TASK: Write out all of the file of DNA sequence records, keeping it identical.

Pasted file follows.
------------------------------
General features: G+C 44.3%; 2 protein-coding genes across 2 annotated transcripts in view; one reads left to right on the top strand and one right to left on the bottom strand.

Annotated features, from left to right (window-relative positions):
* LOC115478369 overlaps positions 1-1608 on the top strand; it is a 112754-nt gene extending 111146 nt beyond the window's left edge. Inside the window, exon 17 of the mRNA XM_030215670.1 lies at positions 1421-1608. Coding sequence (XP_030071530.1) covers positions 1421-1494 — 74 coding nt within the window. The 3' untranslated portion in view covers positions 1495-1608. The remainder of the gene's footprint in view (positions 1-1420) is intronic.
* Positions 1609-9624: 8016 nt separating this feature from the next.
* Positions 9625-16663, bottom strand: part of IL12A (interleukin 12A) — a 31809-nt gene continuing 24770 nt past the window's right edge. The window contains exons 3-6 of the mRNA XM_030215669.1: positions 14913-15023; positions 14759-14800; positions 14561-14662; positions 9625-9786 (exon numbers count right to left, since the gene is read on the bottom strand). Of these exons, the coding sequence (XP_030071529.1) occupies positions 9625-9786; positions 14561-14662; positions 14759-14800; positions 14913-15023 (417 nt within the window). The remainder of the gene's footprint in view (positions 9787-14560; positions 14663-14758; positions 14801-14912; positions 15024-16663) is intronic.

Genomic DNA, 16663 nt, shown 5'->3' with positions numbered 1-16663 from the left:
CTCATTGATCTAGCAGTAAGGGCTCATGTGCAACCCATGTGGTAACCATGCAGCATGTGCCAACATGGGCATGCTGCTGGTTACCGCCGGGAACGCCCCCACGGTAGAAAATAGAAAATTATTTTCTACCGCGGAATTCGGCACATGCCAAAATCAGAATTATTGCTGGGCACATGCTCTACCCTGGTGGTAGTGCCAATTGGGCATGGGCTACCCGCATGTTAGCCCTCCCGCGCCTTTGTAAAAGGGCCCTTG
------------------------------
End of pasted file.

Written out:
General features: G+C 44.3%; 2 protein-coding genes across 2 annotated transcripts in view; one reads left to right on the top strand and one right to left on the bottom strand.

Annotated features, from left to right (window-relative positions):
* LOC115478369 overlaps positions 1-1608 on the top strand; it is a 112754-nt gene extending 111146 nt beyond the window's left edge. Inside the window, exon 17 of the mRNA XM_030215670.1 lies at positions 1421-1608. Coding sequence (XP_030071530.1) covers positions 1421-1494 — 74 coding nt within the window. The 3' untranslated portion in view covers positions 1495-1608. The remainder of the gene's footprint in view (positions 1-1420) is intronic.
* Positions 1609-9624: 8016 nt separating this feature from the next.
* Positions 9625-16663, bottom strand: part of IL12A (interleukin 12A) — a 31809-nt gene continuing 24770 nt past the window's right edge. The window contains exons 3-6 of the mRNA XM_030215669.1: positions 14913-15023; positions 14759-14800; positions 14561-14662; positions 9625-9786 (exon numbers count right to left, since the gene is read on the bottom strand). Of these exons, the coding sequence (XP_030071529.1) occupies positions 9625-9786; positions 14561-14662; positions 14759-14800; positions 14913-15023 (417 nt within the window). The remainder of the gene's footprint in view (positions 9787-14560; positions 14663-14758; positions 14801-14912; positions 15024-16663) is intronic.

Genomic DNA, 16663 nt, shown 5'->3' with positions numbered 1-16663 from the left:
CTCATTGATCTAGCAGTAAGGGCTCATGTGCAACCCATGTGGTAACCATGCAGCATGTGCCAACATGGGCATGCTGCTGGTTACCGCCGGGAACGCCCCCACGGTAGAAAATAGAAAATTATTTTCTACCGCGGAATTCGGCACATGCCAAAATCAGAATTATTGCTGGGCACATGCTCTACCCTGGTGGTAGTGCCAATTGGGCATGGGCTACCCGCATGTTAGCCCTCCCGCGCCTTTGTAAAAGGGCCCTTG